and make it somewhat easier to read. Perhaps

let b = Key(forCurve25519: _ )

I think many people will read Key(forAES) as Key.init(_: forAES), so that may be not the best expression here.

On Sun, Dec 13, 2015 at 4:21 PM, Drew Crawford <drew@sealedabstract.com> wrote:

On Dec 13, 2015, at 7:13 AM, ilya <ilya.nikokoshev@gmail.com> wrote:

You can easily call a private parametrized init from a class function though.

Sure, but we're just shuffling the deck. We've gone from a bad public API to a bad private API.

Actually, it's worse, because we now have BOTH a bad private API AND a bad public API. There is a reason that NSData.dataWithData(...) is a Swift compile error.

The (ab)use of class functions as constructors is a holdover from ObjC times. If you want to make an instance in Swift, you should type ClassName( and see what autocomplete suggests; you should not have to read through the documentation of class functions to see if they are secretly constructors that have been filed at the wrong shelf in the library.

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swift-evolution mailing list
swift-evolution@swift.org
https://lists.swift.org/mailman/listinfo/swift-evolution


(Harlan Haskins) #10

Also I think it’d be cleaner to just accept an enum in one initializer

enum KeyType {
    case RSA
    case Curve25519
    case AES
}

Then you get that semantic niceness of:

init(keyType: .RSA)
init(keyType: .Curve25519)
init(keyType: .AES)

— Harlan

···

On Dec 13, 2015, at 11:41 AM, Sean Heber via swift-evolution <swift-evolution@swift.org> wrote:

In this particular example, perhaps Key should be an enum instead of a struct.

l8r
Sean

Sent from my iPad

On Dec 13, 2015, at 10:07 AM, ilya via swift-evolution <swift-evolution@swift.org <mailto:swift-evolution@swift.org>> wrote:

Good point on that. I still think the best solution is to take the existing syntax of

struct Key {
    init(forRSA:Void) { /* */ }
    init(forCurve25519:Void) { /* */ }
    init(forAES:Void) { /* */ }
}

let a = Key(forRSA: ())

or

let empty: Void = ()
let c = Key(forAES: empty)

and make it somewhat easier to read. Perhaps

let b = Key(forCurve25519: _ )

I think many people will read Key(forAES) as Key.init(_: forAES), so that may be not the best expression here.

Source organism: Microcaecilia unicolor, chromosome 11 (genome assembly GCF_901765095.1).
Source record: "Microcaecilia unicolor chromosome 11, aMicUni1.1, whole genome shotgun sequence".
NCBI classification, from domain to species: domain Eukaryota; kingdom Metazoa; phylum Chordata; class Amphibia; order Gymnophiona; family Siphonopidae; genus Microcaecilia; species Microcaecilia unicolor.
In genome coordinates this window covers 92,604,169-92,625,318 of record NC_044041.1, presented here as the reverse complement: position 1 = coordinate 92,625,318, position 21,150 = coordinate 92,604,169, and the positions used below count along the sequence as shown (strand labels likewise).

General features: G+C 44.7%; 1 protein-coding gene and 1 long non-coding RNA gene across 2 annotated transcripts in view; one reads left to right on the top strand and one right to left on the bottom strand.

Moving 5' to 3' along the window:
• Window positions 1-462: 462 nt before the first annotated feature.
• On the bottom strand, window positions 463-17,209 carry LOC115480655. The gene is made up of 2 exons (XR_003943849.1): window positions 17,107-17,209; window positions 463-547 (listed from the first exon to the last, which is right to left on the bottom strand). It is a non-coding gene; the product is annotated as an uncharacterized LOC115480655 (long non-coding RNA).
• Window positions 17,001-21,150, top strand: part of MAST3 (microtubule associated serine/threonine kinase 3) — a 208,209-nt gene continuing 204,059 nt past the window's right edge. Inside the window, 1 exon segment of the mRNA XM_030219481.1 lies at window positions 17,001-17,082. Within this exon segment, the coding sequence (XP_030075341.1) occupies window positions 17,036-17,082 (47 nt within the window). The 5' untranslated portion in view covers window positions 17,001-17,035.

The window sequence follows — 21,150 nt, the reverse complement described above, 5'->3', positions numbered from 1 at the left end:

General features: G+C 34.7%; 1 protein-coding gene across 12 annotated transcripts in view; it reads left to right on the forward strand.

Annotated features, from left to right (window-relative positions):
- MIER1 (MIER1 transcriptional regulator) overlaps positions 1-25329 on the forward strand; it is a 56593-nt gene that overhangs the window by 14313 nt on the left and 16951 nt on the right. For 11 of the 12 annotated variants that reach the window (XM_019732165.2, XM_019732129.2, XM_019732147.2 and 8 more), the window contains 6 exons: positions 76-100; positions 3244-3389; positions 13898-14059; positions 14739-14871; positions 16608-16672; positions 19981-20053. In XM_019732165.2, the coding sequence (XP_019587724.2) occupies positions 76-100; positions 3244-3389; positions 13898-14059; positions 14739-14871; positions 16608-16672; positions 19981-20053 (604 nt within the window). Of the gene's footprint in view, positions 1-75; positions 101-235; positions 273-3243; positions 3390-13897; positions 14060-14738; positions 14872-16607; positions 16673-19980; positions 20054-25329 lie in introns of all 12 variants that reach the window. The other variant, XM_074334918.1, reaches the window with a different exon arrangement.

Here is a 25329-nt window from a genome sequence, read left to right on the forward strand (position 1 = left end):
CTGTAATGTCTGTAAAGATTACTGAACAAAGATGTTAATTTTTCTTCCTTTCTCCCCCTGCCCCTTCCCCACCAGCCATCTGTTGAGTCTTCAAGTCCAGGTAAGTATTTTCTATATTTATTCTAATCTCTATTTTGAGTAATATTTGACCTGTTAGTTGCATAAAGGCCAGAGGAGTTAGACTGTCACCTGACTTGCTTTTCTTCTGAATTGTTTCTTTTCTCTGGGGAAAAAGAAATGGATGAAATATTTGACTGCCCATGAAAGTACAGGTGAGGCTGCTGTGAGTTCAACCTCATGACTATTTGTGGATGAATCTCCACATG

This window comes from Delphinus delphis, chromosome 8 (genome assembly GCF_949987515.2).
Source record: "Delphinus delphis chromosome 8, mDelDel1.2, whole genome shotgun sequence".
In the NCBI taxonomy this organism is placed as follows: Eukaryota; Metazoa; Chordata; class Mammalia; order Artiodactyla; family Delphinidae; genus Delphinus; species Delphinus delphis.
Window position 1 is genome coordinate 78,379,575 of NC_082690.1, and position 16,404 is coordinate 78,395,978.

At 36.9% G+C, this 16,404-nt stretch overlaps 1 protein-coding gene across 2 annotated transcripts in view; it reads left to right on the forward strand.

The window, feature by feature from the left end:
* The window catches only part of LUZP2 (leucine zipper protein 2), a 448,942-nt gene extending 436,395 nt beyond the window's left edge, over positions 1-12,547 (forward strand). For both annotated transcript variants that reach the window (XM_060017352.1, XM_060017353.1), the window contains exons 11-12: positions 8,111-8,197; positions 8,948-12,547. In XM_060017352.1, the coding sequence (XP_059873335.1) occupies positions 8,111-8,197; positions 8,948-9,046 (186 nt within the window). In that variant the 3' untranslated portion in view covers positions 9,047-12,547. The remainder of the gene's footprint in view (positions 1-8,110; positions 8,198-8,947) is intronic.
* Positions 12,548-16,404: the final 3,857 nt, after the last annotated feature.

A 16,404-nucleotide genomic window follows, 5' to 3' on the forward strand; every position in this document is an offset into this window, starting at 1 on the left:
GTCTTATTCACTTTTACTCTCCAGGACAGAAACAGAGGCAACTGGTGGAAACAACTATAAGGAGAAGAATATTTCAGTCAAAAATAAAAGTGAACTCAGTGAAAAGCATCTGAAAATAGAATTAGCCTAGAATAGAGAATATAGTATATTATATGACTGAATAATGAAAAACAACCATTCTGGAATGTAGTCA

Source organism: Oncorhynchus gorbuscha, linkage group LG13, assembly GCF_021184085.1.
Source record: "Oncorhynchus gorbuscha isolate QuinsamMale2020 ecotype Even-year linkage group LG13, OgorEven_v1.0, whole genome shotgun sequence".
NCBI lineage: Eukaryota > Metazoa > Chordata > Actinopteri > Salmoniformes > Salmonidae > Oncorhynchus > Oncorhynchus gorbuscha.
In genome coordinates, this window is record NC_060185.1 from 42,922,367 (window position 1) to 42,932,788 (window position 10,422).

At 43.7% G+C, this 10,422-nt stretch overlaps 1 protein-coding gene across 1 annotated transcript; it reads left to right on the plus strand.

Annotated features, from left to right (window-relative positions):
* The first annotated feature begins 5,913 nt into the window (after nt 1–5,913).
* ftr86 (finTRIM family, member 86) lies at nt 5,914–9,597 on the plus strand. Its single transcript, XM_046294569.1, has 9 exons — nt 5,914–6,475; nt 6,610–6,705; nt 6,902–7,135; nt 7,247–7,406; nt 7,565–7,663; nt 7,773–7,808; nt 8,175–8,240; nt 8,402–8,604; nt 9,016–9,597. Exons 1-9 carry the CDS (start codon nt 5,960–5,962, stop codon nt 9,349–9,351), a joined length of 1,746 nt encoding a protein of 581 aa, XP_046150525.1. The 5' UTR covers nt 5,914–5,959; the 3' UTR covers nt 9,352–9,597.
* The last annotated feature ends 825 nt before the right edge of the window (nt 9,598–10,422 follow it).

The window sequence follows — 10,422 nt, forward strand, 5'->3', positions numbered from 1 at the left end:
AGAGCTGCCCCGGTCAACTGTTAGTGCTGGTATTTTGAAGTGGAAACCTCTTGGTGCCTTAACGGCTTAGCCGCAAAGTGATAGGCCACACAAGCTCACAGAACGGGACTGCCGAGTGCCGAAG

On Sun, Dec 13, 2015 at 4:21 PM, Drew Crawford <drew@sealedabstract.com <mailto:drew@sealedabstract.com>> wrote:

On Dec 13, 2015, at 7:13 AM, ilya <ilya.nikokoshev@gmail.com <mailto:ilya.nikokoshev@gmail.com>> wrote:

You can easily call a private parametrized init from a class function though.

Sure, but we're just shuffling the deck. We've gone from a bad public API to a bad private API.

Actually, it's worse, because we now have BOTH a bad private API AND a bad public API. There is a reason that NSData.dataWithData(...) is a Swift compile error.

The (ab)use of class functions as constructors is a holdover from ObjC times. If you want to make an instance in Swift, you should type ClassName( and see what autocomplete suggests; you should not have to read through the documentation of class functions to see if they are secretly constructors that have been filed at the wrong shelf in the library.

_______________________________________________
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swift-evolution@swift.org <mailto:swift-evolution@swift.org>
https://lists.swift.org/mailman/listinfo/swift-evolution

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(David Owens II) #11

Agreed. It's also likely that you'll be setting some internal flag with this information already.

···

Sent from my iPhone

On Dec 13, 2015, at 8:55 AM, Harlan Haskins via swift-evolution <swift-evolution@swift.org> wrote:

Also I think it’d be cleaner to just accept an enum in one initializer

enum KeyType {
    case RSA
    case Curve25519
    case AES
}